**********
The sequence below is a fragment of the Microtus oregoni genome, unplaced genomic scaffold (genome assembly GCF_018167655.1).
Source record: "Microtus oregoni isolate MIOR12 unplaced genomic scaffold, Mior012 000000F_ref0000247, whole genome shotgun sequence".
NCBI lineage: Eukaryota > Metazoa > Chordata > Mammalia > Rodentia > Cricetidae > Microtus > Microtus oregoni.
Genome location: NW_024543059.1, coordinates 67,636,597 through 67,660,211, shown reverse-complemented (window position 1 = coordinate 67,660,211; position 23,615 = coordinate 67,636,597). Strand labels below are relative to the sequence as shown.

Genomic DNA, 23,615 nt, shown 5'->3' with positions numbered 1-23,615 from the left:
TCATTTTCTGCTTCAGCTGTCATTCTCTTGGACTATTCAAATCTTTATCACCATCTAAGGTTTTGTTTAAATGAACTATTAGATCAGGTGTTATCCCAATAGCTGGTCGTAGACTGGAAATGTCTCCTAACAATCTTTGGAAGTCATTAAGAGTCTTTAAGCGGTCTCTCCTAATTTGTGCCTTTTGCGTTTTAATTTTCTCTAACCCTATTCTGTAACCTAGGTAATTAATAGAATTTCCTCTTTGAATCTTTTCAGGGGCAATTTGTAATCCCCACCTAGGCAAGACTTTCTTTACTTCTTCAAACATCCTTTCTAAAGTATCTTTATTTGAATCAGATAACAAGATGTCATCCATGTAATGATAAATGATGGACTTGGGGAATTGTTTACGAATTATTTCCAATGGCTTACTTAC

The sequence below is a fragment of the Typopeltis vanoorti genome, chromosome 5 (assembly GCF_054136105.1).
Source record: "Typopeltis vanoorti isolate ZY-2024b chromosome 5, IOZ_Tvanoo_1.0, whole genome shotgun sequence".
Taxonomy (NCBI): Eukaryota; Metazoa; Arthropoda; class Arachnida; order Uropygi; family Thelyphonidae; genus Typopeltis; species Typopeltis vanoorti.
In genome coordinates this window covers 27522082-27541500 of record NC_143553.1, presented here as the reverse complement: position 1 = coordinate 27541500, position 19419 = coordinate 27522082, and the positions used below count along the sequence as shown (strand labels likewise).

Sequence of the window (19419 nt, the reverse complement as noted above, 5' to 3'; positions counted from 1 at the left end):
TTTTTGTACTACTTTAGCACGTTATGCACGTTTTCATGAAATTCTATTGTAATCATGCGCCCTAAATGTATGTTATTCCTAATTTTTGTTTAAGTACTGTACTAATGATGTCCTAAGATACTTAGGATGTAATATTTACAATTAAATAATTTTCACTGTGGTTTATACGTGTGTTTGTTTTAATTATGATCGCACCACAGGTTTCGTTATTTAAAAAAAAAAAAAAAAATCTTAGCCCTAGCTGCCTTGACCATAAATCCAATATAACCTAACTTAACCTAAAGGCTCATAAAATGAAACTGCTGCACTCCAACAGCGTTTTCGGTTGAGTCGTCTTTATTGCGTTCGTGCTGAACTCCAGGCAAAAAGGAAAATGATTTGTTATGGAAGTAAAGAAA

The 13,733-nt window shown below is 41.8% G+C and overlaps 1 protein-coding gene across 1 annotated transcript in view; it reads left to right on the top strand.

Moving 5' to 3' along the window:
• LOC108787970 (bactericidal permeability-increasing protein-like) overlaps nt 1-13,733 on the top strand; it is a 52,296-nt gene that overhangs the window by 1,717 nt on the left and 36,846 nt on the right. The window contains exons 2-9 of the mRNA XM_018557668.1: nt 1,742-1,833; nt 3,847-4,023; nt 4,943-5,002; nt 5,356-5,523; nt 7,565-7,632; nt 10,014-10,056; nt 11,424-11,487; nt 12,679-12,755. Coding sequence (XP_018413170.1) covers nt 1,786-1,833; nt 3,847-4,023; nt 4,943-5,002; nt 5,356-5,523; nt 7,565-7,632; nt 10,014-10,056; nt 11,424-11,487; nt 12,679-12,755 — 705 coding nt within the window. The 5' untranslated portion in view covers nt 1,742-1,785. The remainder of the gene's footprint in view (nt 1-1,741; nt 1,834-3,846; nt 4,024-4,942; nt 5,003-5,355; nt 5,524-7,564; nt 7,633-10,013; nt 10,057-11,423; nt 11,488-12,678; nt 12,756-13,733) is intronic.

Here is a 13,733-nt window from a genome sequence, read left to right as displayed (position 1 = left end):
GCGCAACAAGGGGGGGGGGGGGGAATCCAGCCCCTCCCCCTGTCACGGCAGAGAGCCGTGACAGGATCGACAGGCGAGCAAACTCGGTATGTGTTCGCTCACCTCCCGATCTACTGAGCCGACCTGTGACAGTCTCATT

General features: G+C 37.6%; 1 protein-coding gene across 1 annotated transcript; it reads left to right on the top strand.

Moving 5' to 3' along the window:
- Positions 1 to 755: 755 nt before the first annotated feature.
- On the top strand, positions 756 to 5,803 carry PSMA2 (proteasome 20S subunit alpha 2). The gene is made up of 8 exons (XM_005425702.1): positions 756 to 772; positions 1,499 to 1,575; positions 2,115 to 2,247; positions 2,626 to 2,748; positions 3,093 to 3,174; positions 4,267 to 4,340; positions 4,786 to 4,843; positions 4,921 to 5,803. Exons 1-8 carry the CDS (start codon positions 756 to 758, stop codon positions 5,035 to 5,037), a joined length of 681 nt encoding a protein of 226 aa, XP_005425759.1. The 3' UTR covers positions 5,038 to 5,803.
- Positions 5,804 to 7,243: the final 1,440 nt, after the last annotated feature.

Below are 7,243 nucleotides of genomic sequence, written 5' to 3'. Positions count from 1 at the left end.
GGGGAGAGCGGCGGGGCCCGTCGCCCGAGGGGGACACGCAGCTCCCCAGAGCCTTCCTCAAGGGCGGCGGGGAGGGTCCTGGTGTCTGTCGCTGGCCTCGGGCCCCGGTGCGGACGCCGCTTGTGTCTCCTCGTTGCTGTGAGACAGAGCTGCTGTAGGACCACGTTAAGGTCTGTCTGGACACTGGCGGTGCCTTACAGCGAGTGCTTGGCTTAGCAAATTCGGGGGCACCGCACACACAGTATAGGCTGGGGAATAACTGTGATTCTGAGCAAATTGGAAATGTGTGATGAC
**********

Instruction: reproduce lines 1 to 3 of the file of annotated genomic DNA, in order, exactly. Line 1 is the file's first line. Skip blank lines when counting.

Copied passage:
The sequence below is a fragment of the Microtus oregoni genome, unplaced genomic scaffold (genome assembly GCF_018167655.1).
Source record: "Microtus oregoni isolate MIOR12 unplaced genomic scaffold, Mior012 000000F_ref0000247, whole genome shotgun sequence".
NCBI lineage: Eukaryota > Metazoa > Chordata > Mammalia > Rodentia > Cricetidae > Microtus > Microtus oregoni.